ACT Gunning For 100 Per Cent Renewables By 2025 As Other States Play Catch Up


Federal Labor’s efforts to make climate change policy a key battleground at next year’s election are being buoyed by ambitious clean energy targets from its state allies, with the Australian Capital Territory now gunning for 100 per cent renewables by 2025. 

The effective zero-carbon announcement was made on Saturday at a Territory Labor Party conference, where Chief Minister Andrew Barr also signalled his government’s intention to cease investment in fossil fuel holdings over the next five years. 

The aggressive moves towards decarbonisation in the ACT have also inspired other states to action, with the Victorian Labor government unveiling a roadmap to renewables on Friday, including a new target of 20 per cent clean energy by the end of the decade.

Over the past couple of years the ACT has led the way in renewables deployment, capitalising on the uncertainty created by the Abbott government’s antipathy towards clean energy with a series of ‘reverse auctions’ to drive renewables growth while other states floundered at the hands of Federal uncertainty over the national Renewable Energy Target.

A two-year long stoush in Federal Parliament over the Renewable Energy Target saw investment in clean energy plummet by 90 per cent last year from $2 billion in 2013 to just $238 million in 2014. But earlier this month when the ACT government opened the bidding on its second ‘reverse auction’ Environment Minister Simon Corbell said it would provide for 80 per cent renewable energy by 2018.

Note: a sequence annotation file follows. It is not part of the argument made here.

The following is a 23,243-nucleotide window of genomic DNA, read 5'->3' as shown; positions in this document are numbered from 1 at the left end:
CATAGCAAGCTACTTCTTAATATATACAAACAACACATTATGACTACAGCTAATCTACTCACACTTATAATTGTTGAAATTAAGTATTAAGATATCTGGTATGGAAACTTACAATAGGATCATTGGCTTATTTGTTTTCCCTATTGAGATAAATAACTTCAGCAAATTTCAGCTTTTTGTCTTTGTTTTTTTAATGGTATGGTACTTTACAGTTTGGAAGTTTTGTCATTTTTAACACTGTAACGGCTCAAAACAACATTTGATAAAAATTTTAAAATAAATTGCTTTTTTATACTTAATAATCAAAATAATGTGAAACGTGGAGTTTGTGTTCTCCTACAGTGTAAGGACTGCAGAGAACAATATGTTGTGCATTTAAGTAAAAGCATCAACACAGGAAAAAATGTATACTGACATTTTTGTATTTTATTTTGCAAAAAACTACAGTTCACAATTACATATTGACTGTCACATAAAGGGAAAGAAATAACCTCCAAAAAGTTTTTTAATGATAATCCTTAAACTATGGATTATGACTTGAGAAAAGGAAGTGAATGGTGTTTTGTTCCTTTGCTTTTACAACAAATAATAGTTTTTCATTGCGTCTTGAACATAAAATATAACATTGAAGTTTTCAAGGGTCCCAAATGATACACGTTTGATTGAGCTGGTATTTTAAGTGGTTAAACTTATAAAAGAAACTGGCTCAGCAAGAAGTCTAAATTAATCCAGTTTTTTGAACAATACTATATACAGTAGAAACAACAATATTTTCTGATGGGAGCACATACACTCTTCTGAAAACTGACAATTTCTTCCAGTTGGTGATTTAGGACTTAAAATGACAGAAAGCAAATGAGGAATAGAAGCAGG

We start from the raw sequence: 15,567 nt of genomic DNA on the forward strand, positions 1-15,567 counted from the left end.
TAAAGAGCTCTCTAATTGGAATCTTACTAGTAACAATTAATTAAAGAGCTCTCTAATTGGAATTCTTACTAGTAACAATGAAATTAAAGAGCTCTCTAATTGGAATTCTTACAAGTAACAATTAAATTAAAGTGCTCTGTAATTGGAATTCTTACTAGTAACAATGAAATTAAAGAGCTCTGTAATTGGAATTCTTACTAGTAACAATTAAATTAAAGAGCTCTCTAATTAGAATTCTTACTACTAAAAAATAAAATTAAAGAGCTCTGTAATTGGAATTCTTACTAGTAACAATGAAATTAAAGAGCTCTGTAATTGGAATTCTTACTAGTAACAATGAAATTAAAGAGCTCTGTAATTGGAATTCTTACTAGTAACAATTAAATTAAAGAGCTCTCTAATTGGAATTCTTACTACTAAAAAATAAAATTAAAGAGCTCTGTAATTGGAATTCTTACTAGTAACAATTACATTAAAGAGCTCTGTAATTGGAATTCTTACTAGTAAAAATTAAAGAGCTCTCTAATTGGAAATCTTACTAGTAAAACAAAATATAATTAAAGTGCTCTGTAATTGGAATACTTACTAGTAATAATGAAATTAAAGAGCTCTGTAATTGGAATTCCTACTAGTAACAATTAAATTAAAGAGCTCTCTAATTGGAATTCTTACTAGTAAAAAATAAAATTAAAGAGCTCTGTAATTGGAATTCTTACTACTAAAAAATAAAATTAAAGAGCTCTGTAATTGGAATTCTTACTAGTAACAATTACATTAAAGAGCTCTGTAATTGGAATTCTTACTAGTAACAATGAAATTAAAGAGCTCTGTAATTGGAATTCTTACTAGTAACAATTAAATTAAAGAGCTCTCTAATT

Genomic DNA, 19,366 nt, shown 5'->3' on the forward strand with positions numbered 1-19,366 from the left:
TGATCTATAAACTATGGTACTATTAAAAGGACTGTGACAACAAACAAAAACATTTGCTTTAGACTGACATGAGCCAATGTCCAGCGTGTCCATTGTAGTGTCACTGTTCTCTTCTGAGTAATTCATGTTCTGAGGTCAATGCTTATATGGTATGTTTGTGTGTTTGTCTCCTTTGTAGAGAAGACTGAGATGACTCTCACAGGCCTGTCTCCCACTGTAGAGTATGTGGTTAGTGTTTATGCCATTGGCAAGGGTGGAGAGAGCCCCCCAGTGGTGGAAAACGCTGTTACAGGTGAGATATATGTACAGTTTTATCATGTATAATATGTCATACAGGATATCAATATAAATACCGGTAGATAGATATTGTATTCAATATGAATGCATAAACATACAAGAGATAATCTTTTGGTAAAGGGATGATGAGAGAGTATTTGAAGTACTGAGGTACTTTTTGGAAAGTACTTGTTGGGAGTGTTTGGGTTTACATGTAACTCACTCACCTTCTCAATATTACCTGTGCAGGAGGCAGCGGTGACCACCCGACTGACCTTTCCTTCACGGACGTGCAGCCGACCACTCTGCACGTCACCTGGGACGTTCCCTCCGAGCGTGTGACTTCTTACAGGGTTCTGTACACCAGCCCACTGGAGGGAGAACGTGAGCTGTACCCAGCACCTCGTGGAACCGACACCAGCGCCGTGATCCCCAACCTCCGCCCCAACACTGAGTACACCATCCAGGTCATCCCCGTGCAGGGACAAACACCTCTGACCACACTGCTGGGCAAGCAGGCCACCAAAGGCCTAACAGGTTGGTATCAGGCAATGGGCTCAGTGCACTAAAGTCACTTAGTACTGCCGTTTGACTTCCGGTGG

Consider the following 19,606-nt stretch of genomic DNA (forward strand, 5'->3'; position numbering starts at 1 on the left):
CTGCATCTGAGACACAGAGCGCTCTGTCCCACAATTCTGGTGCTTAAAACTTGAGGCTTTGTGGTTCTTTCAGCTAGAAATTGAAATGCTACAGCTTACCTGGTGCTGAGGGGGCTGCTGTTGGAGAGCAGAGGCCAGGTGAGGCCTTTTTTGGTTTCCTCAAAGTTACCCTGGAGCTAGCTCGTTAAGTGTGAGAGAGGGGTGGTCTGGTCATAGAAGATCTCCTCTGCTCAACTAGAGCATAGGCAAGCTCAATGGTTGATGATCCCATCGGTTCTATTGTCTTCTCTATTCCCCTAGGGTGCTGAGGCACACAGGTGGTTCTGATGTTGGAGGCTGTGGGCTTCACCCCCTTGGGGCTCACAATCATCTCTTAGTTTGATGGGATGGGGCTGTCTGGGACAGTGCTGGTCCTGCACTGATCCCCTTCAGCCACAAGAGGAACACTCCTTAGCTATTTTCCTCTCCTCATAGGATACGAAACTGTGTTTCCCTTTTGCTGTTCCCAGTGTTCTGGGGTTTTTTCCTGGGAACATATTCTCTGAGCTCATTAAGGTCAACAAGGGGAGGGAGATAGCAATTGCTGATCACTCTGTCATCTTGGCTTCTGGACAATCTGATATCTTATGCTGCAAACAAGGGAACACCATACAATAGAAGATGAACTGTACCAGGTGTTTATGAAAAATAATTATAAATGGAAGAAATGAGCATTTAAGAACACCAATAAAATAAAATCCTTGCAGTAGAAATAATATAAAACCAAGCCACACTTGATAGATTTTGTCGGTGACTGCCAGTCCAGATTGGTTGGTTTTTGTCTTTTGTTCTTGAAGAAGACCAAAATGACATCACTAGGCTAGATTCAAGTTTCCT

The reverse auctions work by asking companies to bring forward their best projects to compete for long-term government contracts that increase the competitiveness of renewables by offering generous fixed rate feed-in tariffs.

Government modelling puts the cost of the ACT’s ambitious renewables regime at $4.67 a week per household at its peak in 2020, with the cost to consumers forecast to decline afterwards and possibly be offset further by gains made through energy efficiency programs.

Prior to Saturday’s announcement the ACT government had pledged to reach 90 per cent renewables by 2020, and the finer details of how the extra 10 per cent to take the Territory to 100 per cent renewable by 2025 have not yet been fully outlined. 

Minister Corbell has recently noted that there is no shortage of renewable energy producers looking for friendly and secure policy environments to invest in, so presumably the reverse auction process will simply continue.

But it’s the moves towards divestment from fossil fuels that are particularly significant for Josh Creaser, who’s been lobbying in Canberra as part of his climate advocacy organisation’s heavy focus on the global divestment movement.

“This commitment from the ACT government is the 350th commitment from an institution worldwide, so it’s kind of symbolic for, which takes its name from the belief that 350 parts per million of carbon in the atmosphere is the highest concentration that can be considered safe and stable,” Creaser said. 

New Matilda has not seen the final text of the motion from yesterday’s Labor conference in support of divestment but understands that it will put a stop to investments in fossil fuel companies in which the ACT government does not have a controlling interest (of 50 per cent or more).
On top of this, a plan will be developed to responsibly exit from companies listed in the top 200 fossil fuel investors, as catalogued by the Fossil Free Indexes group, over the next five years.